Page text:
UK businesses that fail to disclose how they guard against modern slavery in their supply chains risk being publicly named by the country’s Home Office.
The government department is writing directly to chief executives of 17,000 businesses telling them to open up about modern slavery in their supply chains, or risk being named as in breach of the law.
Under Section 54 of the Modern Slavery Act, businesses with a turnover of GBP36m (US$46.9m) or more must publish an annual statement, known as a Modern Slavery Statement, explaining what, if anything, they are doing to address slavery and trafficking within their business and supply chains
At the moment, it is estimated that 60% of companies in scope have published a statement. While there are many examples of good practice, some of these statements are poor in quality or fail to even meet the basic legal requirements, the Home Office says.
“It is horrible to think some of the goods and services we buy could have been produced by someone forced into modern slavery. This is abhorrent and as global leaders in the fight against modern slavery, we will not tolerate it,” says Minister for Crime, Safeguarding and Vulnerability Victoria Atkins.
“Some businesses are already leading the way in taking action by being open and transparent about what they are doing to identify, tackle and prevent forced labour in their supply chains, but too many are still failing to meet their basic legal obligations.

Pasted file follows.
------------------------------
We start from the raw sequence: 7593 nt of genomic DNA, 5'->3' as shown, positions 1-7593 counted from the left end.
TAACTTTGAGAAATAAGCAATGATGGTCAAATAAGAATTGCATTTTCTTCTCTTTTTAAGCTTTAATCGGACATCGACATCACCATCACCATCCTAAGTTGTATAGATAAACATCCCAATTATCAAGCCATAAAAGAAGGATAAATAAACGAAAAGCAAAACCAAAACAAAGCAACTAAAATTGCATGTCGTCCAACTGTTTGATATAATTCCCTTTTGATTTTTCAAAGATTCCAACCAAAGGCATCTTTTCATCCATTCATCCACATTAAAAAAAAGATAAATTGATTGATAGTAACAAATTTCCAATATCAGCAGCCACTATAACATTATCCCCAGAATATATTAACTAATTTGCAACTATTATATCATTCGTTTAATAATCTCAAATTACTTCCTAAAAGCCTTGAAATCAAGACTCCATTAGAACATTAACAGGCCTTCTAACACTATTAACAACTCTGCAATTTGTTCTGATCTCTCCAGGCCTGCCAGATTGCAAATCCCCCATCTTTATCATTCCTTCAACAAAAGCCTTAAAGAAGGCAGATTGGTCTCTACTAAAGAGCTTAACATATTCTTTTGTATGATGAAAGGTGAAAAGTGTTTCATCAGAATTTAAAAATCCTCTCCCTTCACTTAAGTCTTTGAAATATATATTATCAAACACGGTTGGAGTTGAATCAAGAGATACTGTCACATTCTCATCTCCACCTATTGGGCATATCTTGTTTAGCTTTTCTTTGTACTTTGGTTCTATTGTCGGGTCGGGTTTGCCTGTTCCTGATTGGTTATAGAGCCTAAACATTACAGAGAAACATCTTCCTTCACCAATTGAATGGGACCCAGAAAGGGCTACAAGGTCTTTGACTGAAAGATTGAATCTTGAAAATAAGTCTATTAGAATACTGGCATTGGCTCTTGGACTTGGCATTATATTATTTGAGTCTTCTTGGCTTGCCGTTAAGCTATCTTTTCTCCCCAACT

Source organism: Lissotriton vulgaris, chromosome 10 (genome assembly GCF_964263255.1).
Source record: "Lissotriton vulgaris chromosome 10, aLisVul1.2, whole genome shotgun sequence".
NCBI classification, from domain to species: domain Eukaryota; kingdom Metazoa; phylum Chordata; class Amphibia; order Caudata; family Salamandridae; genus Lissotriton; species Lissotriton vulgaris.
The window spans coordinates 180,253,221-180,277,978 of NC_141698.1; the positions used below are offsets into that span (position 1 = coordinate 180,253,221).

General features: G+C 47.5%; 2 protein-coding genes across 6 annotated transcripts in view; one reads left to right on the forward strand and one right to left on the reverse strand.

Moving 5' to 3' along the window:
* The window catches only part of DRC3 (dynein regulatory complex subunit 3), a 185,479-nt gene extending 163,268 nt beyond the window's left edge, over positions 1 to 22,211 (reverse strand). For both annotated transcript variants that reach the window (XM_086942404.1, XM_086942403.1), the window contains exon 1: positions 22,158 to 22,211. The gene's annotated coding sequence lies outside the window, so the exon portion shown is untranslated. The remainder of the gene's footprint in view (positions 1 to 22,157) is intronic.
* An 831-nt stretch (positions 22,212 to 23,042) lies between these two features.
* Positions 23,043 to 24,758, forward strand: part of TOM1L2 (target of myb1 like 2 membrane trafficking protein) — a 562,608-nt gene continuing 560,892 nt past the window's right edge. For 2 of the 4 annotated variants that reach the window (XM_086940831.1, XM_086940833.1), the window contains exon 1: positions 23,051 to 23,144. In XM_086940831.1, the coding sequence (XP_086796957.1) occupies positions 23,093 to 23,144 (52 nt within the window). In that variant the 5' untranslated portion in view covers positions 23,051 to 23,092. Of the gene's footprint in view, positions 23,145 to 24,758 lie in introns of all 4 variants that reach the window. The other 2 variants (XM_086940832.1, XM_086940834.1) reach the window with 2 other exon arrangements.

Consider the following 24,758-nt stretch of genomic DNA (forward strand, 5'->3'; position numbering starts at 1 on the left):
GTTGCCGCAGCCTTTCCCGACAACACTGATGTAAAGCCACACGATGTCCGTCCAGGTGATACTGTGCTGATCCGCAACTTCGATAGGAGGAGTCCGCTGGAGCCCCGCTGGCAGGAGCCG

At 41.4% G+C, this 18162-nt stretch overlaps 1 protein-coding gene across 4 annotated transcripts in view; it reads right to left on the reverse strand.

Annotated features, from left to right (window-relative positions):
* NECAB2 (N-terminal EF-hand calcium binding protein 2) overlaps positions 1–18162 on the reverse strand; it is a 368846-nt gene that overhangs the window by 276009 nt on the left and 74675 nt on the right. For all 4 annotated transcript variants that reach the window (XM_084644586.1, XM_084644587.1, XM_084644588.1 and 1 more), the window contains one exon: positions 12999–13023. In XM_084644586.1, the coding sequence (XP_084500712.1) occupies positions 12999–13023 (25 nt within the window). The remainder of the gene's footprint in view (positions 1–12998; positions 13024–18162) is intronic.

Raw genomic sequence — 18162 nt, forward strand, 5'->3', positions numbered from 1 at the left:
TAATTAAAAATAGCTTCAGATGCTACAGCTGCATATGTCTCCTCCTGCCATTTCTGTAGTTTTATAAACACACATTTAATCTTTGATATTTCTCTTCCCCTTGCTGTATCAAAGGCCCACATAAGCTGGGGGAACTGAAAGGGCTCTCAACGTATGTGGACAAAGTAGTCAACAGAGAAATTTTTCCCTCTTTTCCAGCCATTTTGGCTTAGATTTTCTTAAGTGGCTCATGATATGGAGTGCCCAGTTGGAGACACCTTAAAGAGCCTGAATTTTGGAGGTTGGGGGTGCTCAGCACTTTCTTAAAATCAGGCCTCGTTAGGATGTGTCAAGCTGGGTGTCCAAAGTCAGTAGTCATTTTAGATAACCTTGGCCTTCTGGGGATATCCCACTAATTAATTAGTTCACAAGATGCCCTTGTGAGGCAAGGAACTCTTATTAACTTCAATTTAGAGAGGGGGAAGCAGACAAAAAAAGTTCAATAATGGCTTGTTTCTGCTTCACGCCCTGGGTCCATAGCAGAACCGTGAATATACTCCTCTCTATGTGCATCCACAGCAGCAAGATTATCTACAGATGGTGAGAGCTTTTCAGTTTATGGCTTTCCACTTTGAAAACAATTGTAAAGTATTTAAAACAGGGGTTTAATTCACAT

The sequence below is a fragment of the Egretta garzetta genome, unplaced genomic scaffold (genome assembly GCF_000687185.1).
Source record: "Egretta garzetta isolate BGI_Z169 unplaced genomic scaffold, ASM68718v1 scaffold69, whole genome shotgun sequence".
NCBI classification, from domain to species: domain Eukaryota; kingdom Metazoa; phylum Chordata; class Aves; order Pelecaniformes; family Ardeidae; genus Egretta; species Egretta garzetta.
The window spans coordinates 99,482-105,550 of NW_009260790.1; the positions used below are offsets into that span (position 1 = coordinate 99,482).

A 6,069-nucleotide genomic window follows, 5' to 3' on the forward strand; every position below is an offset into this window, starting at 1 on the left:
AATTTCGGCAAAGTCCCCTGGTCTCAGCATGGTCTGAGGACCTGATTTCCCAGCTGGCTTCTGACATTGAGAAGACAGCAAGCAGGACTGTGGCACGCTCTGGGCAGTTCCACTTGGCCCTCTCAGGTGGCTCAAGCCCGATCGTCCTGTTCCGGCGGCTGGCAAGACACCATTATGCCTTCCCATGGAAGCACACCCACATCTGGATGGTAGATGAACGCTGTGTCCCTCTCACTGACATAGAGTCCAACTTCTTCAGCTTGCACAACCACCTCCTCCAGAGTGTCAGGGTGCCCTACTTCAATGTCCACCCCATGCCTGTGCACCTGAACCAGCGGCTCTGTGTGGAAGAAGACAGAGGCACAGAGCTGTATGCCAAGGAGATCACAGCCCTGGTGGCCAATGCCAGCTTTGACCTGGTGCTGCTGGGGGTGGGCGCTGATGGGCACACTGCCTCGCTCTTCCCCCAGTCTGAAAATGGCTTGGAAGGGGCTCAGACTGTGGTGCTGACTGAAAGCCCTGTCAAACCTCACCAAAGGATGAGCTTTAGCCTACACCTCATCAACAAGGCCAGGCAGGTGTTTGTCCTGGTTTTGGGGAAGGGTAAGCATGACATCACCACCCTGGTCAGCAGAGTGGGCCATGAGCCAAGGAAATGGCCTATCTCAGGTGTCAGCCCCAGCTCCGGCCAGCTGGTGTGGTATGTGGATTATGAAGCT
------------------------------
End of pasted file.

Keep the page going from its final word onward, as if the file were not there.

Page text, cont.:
“That’s why the Home Office is sending letters to businesses today with a clear message that continued non-compliance will not be tolerated.”
Earlier this year, Frank Field MP, Maria Miller MP and Baroness Butler-Sloss were asked to independently review the UK’s Modern Slavery Act, brought in by Prime Minister Theresa May as Home Secretary.
“To ensure we continue to tackle this evolving crime they will consider whether laws should be further strengthened to ensure companies take action to address forced labour from supply chains at home and abroad,” the Home Office said.
The review will consider a full range of options to drive compliance including tougher sanctions.
The Home Office intends to publish a list of non-compliant companies failing to publish a Modern Slavery Statement at the end of the financial year.
In addition, the Home Office has published its Modern Slavery Annual Report 2018 in which home secretary Sajid Javid says estimates put the cost of such bondage to the UK at as much as GBP4.3bn in 2016/17.
The report provides an overview of modern slavery in the UK and explains how it has responded to the threat over the last 12 months. It says total direct Government spend on modern slavery has increased year-on-year, estimated at around GBP39m in 2017/18 and GBP61m in 2018/19. The growth in spending is largely driven by an increase in the UK’s international activity, using Official Development Assistance (ODA) funding.
According to the report, the most robust estimate to date of the scale of modern slavery in the UK was produced by the Home Office in 2014. The estimate suggested that there were between 10,000 and 13,000 potential victims of modern slavery in the UK in 2013. The National Crime Agency (NCA) assesses that the actual scale of modern slavery in the UK is gradually increasing and, if drivers remain at their current levels, will continue to do so over the next three years.